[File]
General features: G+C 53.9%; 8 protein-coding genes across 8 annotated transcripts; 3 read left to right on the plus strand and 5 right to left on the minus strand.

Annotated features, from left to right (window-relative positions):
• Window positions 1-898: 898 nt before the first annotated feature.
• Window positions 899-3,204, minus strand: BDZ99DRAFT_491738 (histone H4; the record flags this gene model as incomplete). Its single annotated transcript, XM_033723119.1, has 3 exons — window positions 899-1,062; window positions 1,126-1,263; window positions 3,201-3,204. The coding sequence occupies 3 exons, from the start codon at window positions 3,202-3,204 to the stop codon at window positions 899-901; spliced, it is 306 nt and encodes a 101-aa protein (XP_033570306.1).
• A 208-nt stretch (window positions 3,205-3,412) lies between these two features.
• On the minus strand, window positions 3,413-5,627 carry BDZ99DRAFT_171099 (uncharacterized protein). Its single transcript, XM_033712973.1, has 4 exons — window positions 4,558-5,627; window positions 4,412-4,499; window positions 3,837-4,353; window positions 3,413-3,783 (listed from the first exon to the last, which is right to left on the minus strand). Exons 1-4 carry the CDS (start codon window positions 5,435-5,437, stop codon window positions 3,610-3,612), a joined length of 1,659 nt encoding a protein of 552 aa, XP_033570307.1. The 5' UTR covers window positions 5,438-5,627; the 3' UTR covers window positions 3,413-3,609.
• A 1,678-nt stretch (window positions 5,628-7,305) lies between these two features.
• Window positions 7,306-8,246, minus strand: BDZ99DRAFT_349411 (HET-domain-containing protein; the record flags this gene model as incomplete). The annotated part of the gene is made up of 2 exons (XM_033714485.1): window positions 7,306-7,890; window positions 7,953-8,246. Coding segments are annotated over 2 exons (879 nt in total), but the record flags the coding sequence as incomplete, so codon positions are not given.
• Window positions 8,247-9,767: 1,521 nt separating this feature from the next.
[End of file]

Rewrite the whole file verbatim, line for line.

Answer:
General features: G+C 53.9%; 8 protein-coding genes across 8 annotated transcripts; 3 read left to right on the plus strand and 5 right to left on the minus strand.

Annotated features, from left to right (window-relative positions):
• Window positions 1-898: 898 nt before the first annotated feature.
• Window positions 899-3,204, minus strand: BDZ99DRAFT_491738 (histone H4; the record flags this gene model as incomplete). Its single annotated transcript, XM_033723119.1, has 3 exons — window positions 899-1,062; window positions 1,126-1,263; window positions 3,201-3,204. The coding sequence occupies 3 exons, from the start codon at window positions 3,202-3,204 to the stop codon at window positions 899-901; spliced, it is 306 nt and encodes a 101-aa protein (XP_033570306.1).
• A 208-nt stretch (window positions 3,205-3,412) lies between these two features.
• On the minus strand, window positions 3,413-5,627 carry BDZ99DRAFT_171099 (uncharacterized protein). Its single transcript, XM_033712973.1, has 4 exons — window positions 4,558-5,627; window positions 4,412-4,499; window positions 3,837-4,353; window positions 3,413-3,783 (listed from the first exon to the last, which is right to left on the minus strand). Exons 1-4 carry the CDS (start codon window positions 5,435-5,437, stop codon window positions 3,610-3,612), a joined length of 1,659 nt encoding a protein of 552 aa, XP_033570307.1. The 5' UTR covers window positions 5,438-5,627; the 3' UTR covers window positions 3,413-3,609.
• A 1,678-nt stretch (window positions 5,628-7,305) lies between these two features.
• Window positions 7,306-8,246, minus strand: BDZ99DRAFT_349411 (HET-domain-containing protein; the record flags this gene model as incomplete). The annotated part of the gene is made up of 2 exons (XM_033714485.1): window positions 7,306-7,890; window positions 7,953-8,246. Coding segments are annotated over 2 exons (879 nt in total), but the record flags the coding sequence as incomplete, so codon positions are not given.
• Window positions 8,247-9,767: 1,521 nt separating this feature from the next.